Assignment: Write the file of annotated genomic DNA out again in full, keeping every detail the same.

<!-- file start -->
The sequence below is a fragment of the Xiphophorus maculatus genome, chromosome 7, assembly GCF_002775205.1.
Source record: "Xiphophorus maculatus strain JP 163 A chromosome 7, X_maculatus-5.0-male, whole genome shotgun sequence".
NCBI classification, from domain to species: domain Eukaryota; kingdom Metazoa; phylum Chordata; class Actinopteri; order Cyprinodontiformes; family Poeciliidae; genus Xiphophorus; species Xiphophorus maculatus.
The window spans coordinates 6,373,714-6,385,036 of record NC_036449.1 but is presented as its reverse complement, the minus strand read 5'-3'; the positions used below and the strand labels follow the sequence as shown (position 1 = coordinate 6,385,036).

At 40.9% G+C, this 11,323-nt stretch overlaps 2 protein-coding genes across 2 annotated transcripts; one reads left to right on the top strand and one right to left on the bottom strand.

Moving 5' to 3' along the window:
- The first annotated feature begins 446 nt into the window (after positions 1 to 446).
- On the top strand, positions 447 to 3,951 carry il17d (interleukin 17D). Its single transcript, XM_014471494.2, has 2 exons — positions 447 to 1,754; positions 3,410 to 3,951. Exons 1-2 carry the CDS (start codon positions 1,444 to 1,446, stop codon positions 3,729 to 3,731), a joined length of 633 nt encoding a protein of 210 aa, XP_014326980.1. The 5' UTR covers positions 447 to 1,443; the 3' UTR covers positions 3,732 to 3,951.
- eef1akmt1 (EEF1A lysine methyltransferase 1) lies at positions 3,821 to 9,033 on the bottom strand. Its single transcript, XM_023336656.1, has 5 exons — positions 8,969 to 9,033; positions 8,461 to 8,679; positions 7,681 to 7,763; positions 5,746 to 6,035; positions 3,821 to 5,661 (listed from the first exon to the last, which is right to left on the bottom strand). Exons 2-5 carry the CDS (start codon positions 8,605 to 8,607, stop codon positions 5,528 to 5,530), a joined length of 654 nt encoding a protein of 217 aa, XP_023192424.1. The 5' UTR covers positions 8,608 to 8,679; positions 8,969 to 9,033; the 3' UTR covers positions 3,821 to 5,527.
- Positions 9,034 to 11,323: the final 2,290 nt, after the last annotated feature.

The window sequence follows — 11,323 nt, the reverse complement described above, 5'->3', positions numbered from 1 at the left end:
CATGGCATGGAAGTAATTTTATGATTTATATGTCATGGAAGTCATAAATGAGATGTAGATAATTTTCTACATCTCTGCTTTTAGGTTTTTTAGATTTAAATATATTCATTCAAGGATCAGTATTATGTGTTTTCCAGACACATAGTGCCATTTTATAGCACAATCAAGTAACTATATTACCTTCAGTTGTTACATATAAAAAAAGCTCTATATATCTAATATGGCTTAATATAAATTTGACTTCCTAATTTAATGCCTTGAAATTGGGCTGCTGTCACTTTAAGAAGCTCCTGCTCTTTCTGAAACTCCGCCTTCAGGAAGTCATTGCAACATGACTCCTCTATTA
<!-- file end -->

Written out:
The sequence below is a fragment of the Xiphophorus maculatus genome, chromosome 7, assembly GCF_002775205.1.
Source record: "Xiphophorus maculatus strain JP 163 A chromosome 7, X_maculatus-5.0-male, whole genome shotgun sequence".
NCBI classification, from domain to species: domain Eukaryota; kingdom Metazoa; phylum Chordata; class Actinopteri; order Cyprinodontiformes; family Poeciliidae; genus Xiphophorus; species Xiphophorus maculatus.
The window spans coordinates 6,373,714-6,385,036 of record NC_036449.1 but is presented as its reverse complement, the minus strand read 5'-3'; the positions used below and the strand labels follow the sequence as shown (position 1 = coordinate 6,385,036).

At 40.9% G+C, this 11,323-nt stretch overlaps 2 protein-coding genes across 2 annotated transcripts; one reads left to right on the top strand and one right to left on the bottom strand.

Moving 5' to 3' along the window:
- The first annotated feature begins 446 nt into the window (after positions 1 to 446).
- On the top strand, positions 447 to 3,951 carry il17d (interleukin 17D). Its single transcript, XM_014471494.2, has 2 exons — positions 447 to 1,754; positions 3,410 to 3,951. Exons 1-2 carry the CDS (start codon positions 1,444 to 1,446, stop codon positions 3,729 to 3,731), a joined length of 633 nt encoding a protein of 210 aa, XP_014326980.1. The 5' UTR covers positions 447 to 1,443; the 3' UTR covers positions 3,732 to 3,951.
- eef1akmt1 (EEF1A lysine methyltransferase 1) lies at positions 3,821 to 9,033 on the bottom strand. Its single transcript, XM_023336656.1, has 5 exons — positions 8,969 to 9,033; positions 8,461 to 8,679; positions 7,681 to 7,763; positions 5,746 to 6,035; positions 3,821 to 5,661 (listed from the first exon to the last, which is right to left on the bottom strand). Exons 2-5 carry the CDS (start codon positions 8,605 to 8,607, stop codon positions 5,528 to 5,530), a joined length of 654 nt encoding a protein of 217 aa, XP_023192424.1. The 5' UTR covers positions 8,608 to 8,679; positions 8,969 to 9,033; the 3' UTR covers positions 3,821 to 5,527.
- Positions 9,034 to 11,323: the final 2,290 nt, after the last annotated feature.

The window sequence follows — 11,323 nt, the reverse complement described above, 5'->3', positions numbered from 1 at the left end:
CATGGCATGGAAGTAATTTTATGATTTATATGTCATGGAAGTCATAAATGAGATGTAGATAATTTTCTACATCTCTGCTTTTAGGTTTTTTAGATTTAAATATATTCATTCAAGGATCAGTATTATGTGTTTTCCAGACACATAGTGCCATTTTATAGCACAATCAAGTAACTATATTACCTTCAGTTGTTACATATAAAAAAAGCTCTATATATCTAATATGGCTTAATATAAATTTGACTTCCTAATTTAATGCCTTGAAATTGGGCTGCTGTCACTTTAAGAAGCTCCTGCTCTTTCTGAAACTCCGCCTTCAGGAAGTCATTGCAACATGACTCCTCTATTA